A Perfect Day Around the Bay

The best part of our job is to discover and trial the best travel experience for our guests. Recently we tried a new route visiting both the Mornington and Bellarine Peninsula on the same day. The suggested itinerary below includes our handpicked sites, restaurants, menu suggestions and even wine pairing. We did this not once, but twice to ensure our recommendations can consistently deliver.


The Sorrento-Queenscliff Ferry provides a great way to cross the Port Phillip Bay. Instead of doing the long drive through the congested Melbourne freeways, treat yourselves to amusing wildlife and beautiful landscape.

Viewing deck on the Sorrento Queenscliff Ferry
The front deck on the Sorrento Queenscliff Ferry.

Here is our suggested itinerary to spoil yourself and enjoy the best from both sides of the bay.

1. Wake up at our gorgeous cottages

Family and pet friendly, our cottages are just a short 15 minutes drive to the Sorrento Ferry Terminal.

private courtyard fully fenced
The Beach Club Cottage – 15 mins from the Sorrento Queenscliff Ferry Terminal.

2. Breakfast at the Vanilla Slice Cafe

Enjoy great coffee and the famous Sorrento Vanilla Slice before you cross the bay. If time allows, browse through the art galleries and historical sites around the Sorrento township. The ferry departs on the hour and you are advised to arrive at least 15 mins before. You can also book online, otherwise just queue up and pay at the drive through.

3. Hop aboard the ferry

Boarding the Sorrento Queenscliff Ferry in a car.

You can drive onto the ferry, or leave your car behind. There is parking available at the terminal. The journey takes only 45 minutes while you enjoy the view on the deck or stay warm in their comfy lounge. There is a full service bar in the lounge if you have room after the vanilla slice.

Sorrento Queenscliff Ferry
The Sorrento Queenscliff Ferry connects the Mornington Peninsula and the Bellarine Peninsula.

4. Visit historic Queenscliff

Tour the Fort Queenscliff, lighthouse, and glimpse the old days on The Queenscliff Heritage Walk.

5. Late lunch with a 270 degree view

The Bellarine Peninsula is famous for their mussels, freshly harvested daily. There is no better place to enjoy them than the Jack Rabbit Winery, just 30mins drive from Queenscliff. It offers both indoor and outdoor dining area with the same 270 degree sea view. We have been there multiple times in the last 6 years, and were never disappointed with their food, wine and hospitality. Their mussel recipe changes regularly, we had it in a red wine sauce, creamy parsley sauce, and a Thai fusion sauce with coconut cream before.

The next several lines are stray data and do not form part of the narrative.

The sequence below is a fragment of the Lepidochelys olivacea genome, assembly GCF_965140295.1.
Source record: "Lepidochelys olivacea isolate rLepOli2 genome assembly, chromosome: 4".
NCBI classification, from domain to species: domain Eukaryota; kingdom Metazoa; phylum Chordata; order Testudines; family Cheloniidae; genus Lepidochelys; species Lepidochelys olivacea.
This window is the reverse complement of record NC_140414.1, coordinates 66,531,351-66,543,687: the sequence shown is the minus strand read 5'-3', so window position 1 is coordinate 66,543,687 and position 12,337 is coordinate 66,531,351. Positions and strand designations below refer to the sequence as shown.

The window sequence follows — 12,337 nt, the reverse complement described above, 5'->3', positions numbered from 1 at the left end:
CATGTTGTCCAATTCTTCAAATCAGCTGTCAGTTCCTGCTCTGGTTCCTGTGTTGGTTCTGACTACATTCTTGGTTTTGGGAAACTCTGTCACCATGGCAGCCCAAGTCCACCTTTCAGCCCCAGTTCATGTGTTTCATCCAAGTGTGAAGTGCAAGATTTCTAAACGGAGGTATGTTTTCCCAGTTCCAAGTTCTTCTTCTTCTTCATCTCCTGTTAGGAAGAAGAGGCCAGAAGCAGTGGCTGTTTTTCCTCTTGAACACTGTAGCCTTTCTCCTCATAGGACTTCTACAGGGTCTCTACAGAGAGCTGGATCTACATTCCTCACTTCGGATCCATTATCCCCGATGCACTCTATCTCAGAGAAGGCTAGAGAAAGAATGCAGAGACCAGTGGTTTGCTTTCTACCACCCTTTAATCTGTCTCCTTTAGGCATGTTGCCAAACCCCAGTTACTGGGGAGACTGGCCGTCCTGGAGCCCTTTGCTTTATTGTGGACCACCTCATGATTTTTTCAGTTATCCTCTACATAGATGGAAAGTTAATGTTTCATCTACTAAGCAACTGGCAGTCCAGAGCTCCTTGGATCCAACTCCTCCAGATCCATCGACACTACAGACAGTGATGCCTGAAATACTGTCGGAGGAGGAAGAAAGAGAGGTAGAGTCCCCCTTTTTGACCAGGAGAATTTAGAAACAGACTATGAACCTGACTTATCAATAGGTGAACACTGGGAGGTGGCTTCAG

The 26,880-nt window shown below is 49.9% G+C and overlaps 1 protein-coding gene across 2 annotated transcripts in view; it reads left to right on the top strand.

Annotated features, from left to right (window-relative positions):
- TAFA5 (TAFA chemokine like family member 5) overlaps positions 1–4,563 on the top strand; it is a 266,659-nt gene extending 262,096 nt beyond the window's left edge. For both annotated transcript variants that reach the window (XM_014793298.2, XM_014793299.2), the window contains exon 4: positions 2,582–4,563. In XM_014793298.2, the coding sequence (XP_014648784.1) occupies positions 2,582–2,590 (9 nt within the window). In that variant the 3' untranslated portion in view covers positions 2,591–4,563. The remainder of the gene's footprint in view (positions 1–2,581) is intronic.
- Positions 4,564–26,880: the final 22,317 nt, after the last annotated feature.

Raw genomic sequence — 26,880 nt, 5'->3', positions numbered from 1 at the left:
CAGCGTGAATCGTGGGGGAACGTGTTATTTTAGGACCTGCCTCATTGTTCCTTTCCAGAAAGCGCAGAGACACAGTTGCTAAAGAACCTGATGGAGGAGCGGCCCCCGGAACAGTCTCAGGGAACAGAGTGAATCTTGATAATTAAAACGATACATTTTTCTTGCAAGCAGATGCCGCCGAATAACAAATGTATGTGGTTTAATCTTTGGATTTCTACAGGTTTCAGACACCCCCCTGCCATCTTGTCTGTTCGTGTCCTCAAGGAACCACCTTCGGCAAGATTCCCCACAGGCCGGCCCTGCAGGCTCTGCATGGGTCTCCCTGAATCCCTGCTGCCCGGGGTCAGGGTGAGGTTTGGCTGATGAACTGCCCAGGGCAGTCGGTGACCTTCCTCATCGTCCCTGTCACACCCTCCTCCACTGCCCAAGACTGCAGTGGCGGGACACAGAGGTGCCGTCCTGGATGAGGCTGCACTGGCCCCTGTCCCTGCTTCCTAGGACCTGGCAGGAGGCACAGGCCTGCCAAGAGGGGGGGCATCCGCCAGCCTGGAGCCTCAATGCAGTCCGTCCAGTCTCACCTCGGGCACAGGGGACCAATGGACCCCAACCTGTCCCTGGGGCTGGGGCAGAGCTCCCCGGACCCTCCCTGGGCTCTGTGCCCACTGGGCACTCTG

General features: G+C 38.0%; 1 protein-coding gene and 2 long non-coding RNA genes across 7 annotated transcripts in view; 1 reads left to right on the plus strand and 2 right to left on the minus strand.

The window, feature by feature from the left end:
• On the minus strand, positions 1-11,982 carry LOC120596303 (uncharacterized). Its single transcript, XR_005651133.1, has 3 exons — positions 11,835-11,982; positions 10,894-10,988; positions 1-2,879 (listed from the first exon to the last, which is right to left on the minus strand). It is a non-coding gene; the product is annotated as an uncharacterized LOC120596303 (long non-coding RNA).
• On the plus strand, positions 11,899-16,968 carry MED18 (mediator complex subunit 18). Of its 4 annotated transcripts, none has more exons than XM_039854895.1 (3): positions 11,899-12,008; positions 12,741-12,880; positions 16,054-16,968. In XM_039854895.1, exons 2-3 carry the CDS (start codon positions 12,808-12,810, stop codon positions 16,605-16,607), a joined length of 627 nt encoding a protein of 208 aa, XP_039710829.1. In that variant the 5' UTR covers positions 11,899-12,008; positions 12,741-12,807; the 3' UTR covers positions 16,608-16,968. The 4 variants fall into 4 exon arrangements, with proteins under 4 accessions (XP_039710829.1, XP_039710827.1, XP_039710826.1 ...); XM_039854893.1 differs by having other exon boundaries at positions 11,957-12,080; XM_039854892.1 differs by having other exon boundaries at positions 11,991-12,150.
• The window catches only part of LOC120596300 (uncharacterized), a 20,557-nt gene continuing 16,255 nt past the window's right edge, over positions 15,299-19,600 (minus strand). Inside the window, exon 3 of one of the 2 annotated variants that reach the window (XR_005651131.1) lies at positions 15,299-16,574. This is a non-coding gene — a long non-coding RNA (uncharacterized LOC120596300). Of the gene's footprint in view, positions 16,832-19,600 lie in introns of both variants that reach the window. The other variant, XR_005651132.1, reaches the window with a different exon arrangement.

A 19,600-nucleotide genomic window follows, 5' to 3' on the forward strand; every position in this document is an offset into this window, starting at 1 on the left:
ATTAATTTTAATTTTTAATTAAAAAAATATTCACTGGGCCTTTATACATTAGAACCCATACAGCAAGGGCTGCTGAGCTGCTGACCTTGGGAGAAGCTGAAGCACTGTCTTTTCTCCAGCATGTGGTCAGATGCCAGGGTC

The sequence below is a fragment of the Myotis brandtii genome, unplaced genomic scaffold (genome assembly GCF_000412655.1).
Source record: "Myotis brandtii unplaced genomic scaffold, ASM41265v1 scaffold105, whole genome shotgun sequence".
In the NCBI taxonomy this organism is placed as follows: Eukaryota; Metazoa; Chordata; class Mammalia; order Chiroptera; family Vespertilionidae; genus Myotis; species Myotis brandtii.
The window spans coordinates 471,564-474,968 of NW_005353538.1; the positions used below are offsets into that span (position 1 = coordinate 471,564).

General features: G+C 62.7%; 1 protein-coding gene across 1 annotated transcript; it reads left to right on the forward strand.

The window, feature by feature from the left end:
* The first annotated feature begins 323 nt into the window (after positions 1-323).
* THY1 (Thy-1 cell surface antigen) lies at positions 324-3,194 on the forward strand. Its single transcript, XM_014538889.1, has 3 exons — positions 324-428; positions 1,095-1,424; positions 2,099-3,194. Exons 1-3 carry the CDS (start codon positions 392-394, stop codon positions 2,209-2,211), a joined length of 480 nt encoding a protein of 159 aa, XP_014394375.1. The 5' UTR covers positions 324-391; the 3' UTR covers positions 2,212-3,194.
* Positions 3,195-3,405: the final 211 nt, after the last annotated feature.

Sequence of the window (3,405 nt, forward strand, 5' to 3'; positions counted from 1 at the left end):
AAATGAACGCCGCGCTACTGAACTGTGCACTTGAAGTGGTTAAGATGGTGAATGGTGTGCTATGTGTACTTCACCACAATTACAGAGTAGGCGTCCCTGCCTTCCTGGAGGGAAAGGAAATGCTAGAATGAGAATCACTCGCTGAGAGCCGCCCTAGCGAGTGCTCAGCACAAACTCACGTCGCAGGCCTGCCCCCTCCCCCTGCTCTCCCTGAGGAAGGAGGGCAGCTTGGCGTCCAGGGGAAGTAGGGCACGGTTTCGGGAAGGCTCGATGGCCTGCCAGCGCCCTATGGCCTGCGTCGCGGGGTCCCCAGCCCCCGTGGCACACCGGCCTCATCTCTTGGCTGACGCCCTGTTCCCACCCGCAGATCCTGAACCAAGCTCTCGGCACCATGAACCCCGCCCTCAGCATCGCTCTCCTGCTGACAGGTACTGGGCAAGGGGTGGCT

Tip: match the mussels with their pinot noir, chardonnay or sauvignon blanc depending on the mussel receipt of the day.

Photo by the Jack Rabbit Winery (actual view at the winery). They are serving sunset dinner until the end of daylight savings on Fridays and Saturdays (ends on the 4-April-2020).

6. Bring home some mussels

Available at good seafood stores around the Bellarine Peninsula, also on the Mornington Peninsula. We like them both and have a great recipe to prepare them.

Arthurs Seat Climb

It was a cold spring morning in Rye. I woke up in the dark asking myself, “are you sure?” Despite I had readied my cycling gears, getting out of bed for a ride was never easy. The Mornington Peninsula has been a cycling friendly region, cyclists are welcomed and tolerated (yes imagine you are driving behind a big bunch riding at 30km/hr along Point Nepean Road) to ride at anytime of the day. I wanted to start early as I always enjoy riding in the morning, free from the traffic.

I walk quietly towards the living room, with fear of waking up my kids, put on my gear in the dark, turn on the bike light and off I went. I rode along the relatively flat Point Nepean Road with a tail wind on my back, towards Sorrento. You’ll have difficulty finding a better stretch of road for a warm up ride, cars free in the morning, with the sun slowly emerging from the horizon. It was sunrise when I made it to Sorrento. I had a little stop near the Searoad Ferry pier before I turned around for the major objective of the ride, The Arthurs Seat climb.

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Brief stop near the Searoad Ferry pier in Sorrento.

For the fit cyclists, the Arthurs Seat climb is steep but short. One climb is never enough and many of them do loops as part of their training. It is a very popular climb for obvious reasons. The climb itself is very well documented, therefore I won’t repeat here.

It is however not just another scenic cycling challenge, but also a monument in Australia road bike racing. For many years the Arthurs Seat climb had been featured as a stage in the Herald Sun Tour. World class cyclists like Simon Clarke, Stuart O’Grady, Bradley Wiggins, Simon Gerrans and recently the Tour de France winner, Christ Froome, had all been sweating along this climb. During a race day, cycling fans and spectators would be gathering at one of the many hairpin turns along the climb, cheering for their favourites.

I took my time riding towards Dromana before I started the climb. I still needed my legs playing with my children in the afternoon, so climbing once was enough.

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Stopping at one of the lookouts along the climb, with Port Phillip Bay in the background.

At the top I was rewarded with a good view, and of course the descend. If you know what you are doing, descending the Arthurs Seat is a joy. On a dry day in good conditions, there are many hairpin turns to test your skills.

I ended the ride with an easy stroll back to the cottage, time for coffee and of course a dip in the hot tub.